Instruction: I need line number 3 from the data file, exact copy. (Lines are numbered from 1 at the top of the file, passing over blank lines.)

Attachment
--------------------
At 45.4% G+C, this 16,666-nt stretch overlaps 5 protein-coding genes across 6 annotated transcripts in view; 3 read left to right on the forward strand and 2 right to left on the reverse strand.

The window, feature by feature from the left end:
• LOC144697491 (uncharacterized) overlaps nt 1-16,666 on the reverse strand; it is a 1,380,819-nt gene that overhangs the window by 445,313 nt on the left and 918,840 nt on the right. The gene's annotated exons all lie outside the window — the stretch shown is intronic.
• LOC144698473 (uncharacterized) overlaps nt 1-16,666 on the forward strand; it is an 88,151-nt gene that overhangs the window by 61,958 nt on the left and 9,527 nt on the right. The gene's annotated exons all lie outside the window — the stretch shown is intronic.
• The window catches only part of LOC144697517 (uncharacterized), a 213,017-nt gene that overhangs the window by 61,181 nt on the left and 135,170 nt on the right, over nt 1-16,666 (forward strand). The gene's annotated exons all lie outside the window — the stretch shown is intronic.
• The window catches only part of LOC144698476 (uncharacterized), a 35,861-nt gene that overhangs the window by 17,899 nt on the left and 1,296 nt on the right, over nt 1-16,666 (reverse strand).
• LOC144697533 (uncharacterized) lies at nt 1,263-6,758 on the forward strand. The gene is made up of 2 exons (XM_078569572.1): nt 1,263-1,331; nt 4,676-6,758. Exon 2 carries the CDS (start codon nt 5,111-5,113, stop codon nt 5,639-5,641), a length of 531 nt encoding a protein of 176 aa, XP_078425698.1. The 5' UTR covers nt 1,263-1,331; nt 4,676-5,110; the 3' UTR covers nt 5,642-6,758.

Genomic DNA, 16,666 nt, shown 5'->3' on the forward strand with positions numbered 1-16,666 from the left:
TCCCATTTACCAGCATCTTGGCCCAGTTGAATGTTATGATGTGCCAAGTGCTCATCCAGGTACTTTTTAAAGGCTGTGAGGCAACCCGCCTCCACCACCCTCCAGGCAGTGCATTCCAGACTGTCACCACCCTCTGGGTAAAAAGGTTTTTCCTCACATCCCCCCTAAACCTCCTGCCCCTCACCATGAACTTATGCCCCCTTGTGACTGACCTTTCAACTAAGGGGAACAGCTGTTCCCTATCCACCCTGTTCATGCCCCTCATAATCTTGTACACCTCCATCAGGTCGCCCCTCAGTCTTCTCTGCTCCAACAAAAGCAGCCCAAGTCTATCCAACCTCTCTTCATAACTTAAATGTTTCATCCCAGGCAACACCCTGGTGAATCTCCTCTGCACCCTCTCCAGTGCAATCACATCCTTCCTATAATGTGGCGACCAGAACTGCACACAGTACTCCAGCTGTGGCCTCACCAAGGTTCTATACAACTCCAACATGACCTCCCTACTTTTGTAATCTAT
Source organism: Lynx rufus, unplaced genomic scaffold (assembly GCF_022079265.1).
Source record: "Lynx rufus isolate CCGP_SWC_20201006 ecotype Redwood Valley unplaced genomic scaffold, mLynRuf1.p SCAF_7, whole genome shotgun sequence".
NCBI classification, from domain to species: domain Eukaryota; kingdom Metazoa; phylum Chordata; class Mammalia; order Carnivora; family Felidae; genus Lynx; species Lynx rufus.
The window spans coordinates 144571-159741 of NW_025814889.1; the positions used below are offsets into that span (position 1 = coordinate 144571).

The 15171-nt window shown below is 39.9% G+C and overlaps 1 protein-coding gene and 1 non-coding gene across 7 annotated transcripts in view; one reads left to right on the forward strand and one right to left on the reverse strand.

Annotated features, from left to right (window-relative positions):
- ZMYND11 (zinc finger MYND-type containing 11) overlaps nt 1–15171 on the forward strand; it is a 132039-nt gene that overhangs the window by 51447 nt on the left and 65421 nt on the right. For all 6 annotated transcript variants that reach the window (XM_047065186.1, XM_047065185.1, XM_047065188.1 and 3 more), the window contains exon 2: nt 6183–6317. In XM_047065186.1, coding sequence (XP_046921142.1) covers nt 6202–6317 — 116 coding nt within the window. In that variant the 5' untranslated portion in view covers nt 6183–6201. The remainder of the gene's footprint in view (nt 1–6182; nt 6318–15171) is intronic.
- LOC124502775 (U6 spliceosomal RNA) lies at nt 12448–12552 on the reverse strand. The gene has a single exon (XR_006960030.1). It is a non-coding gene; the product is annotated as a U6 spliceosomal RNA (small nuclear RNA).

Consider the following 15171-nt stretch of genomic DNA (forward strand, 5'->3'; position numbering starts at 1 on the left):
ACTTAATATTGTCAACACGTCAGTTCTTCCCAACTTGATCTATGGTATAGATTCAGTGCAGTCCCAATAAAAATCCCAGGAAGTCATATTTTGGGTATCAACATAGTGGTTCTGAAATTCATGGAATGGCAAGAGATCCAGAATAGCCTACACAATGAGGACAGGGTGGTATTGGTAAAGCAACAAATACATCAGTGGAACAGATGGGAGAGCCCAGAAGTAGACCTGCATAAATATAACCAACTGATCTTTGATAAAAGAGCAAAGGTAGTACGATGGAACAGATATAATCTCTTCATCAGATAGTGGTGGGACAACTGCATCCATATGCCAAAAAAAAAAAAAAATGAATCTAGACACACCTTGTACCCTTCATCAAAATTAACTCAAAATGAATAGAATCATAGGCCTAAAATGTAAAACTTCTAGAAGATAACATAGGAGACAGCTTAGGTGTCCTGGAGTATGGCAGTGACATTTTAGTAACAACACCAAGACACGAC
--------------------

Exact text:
• LOC144697491 (uncharacterized) overlaps nt 1-16,666 on the reverse strand; it is a 1,380,819-nt gene that overhangs the window by 445,313 nt on the left and 918,840 nt on the right. The gene's annotated exons all lie outside the window — the stretch shown is intronic.